It’s easy to assume that getting hearing aids means you can pick up where you left off regarding regaining your hearing. However, adjusting to new stimuli and sounds your brain hasn’t experienced in many years can take time, patience, and effort. Some of these tips below might prove helpful if you’ve purchased new hearing aids and are taking longer to adjust than you thought you would.
Wear Them At Home
Before you start going out with hearing aids, try to get as used to them as possible in the comfort of your own home. Have one-on-one conversations with your loved ones, listen to the sounds in your natural environment, and talk or read out loud often to get used to a voice that might sound different from what you’ve been used to.
While it can be tempting to start living life to the fullest as soon as you regain your hearing, there’s value in taking it slow to avoid becoming overwhelmed and stressed by too many sounds.
Many people struggle to go from hearing very little in their environment to hearing everything. Give yourself a chance to adjust properly by taking frequent breaks from wearing them. Start by wearing them for a few hours on the first day and increase that number gradually as you get used to them. If you know you’re going to be in a noisy, overstimulating environment, consider moving to quiet areas throughout the day to avoid feelings of overwhelm.
Request noFollow-Up Visits
Most reputable audiologists don’t provide you with hearing aids and then leave you to your own devices. They take the time to fine-tune, adjust, and listen to your queries and concerns. To ensure your hearing aids are perfect for your needs, don’t forget to go to any booked nofollow-up appointments. If none have been provided, contact your audiologist to see whether you need to attend any. Generally, post-fitting check-ups are offered within two weeks of the initial fitting, which is when volume adjustment and fine-tuning are considered.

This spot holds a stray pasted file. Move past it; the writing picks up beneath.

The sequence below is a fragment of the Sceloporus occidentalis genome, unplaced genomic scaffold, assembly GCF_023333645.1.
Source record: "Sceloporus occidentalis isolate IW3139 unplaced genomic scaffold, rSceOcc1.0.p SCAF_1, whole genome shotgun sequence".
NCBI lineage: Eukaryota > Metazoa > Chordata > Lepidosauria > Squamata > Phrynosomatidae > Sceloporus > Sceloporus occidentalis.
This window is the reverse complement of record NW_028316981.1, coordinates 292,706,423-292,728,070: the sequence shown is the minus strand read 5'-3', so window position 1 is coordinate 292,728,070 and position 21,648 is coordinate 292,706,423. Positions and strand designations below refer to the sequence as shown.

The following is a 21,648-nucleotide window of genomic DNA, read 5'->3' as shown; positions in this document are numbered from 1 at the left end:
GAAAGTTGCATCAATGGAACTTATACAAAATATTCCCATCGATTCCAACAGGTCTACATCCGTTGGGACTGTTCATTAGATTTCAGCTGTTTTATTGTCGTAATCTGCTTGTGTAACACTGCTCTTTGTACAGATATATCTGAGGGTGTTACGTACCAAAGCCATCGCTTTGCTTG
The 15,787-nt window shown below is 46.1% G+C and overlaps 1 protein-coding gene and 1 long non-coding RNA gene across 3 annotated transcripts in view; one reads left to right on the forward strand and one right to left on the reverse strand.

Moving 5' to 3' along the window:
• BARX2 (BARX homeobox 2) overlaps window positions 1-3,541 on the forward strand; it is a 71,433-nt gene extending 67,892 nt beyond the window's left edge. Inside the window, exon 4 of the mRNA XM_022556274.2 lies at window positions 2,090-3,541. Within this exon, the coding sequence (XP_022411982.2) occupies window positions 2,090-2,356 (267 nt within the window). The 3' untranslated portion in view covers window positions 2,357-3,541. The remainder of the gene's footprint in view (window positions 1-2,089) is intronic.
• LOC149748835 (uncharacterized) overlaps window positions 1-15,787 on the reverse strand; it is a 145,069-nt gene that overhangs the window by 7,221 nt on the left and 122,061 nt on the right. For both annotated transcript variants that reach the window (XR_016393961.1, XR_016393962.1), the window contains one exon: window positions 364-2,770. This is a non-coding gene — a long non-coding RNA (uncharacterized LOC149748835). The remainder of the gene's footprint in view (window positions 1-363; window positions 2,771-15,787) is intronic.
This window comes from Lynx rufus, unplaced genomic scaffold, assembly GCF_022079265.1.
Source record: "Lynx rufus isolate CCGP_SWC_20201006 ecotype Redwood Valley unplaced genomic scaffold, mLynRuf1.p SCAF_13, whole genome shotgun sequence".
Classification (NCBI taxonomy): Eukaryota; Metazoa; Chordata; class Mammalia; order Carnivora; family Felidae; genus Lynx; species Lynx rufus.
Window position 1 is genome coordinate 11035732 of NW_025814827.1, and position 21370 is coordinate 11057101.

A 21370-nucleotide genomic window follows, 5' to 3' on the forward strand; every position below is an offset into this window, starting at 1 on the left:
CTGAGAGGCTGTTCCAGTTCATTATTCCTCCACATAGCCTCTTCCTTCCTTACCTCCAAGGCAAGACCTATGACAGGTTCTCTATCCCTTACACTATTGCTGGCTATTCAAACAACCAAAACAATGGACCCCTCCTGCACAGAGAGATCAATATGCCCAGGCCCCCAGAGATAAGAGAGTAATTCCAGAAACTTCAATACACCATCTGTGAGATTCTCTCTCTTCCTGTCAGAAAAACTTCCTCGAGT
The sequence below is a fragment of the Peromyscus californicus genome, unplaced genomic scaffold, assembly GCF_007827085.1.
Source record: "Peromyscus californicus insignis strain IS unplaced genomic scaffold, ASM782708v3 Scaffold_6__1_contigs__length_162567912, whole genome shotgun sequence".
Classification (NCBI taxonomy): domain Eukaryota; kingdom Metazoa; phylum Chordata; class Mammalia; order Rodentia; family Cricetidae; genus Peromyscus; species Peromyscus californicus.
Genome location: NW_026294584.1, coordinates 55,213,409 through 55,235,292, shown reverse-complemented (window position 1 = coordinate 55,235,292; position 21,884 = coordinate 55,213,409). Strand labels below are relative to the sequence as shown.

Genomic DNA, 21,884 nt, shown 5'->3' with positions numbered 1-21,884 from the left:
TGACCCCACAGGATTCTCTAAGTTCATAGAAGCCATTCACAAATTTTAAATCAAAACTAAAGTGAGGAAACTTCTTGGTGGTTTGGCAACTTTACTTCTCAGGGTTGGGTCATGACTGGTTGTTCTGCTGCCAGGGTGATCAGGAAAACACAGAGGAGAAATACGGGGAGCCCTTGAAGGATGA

While time is usually all you need to adjust to a new way of hearing, there’s no harm in being proactive to speed up the adjustment process. Sit in a comfy chair at home and see if you can locate and name all the sounds you hear.
You might even become more used to loud talking and sounds in your environment by listening to the radio and audiobooks. These practice sessions might set you up for success in real-life conversations and might even reduce how much stress you feel when you engage with the general public for the first time.
Be Kind to Yourself
You might think that adjusting to hearing aids is no big deal, and you’ll be ready for full-time use within a day. That’s not always the case, and it can be frustrating. Remember to be kind to yourself when you feel frustrated, stressed, emotional, or overwhelmed. It can take time to teach your brain what it feels like to have use of your ears.
Getting hearing aids is exciting, especially when you’re able to hear so much of what you’ve missed out on. However, it’s also important to remember that it can be challenging. Take some of the actions above, and you might enjoy a smooth transition into comfortable hearing aid use.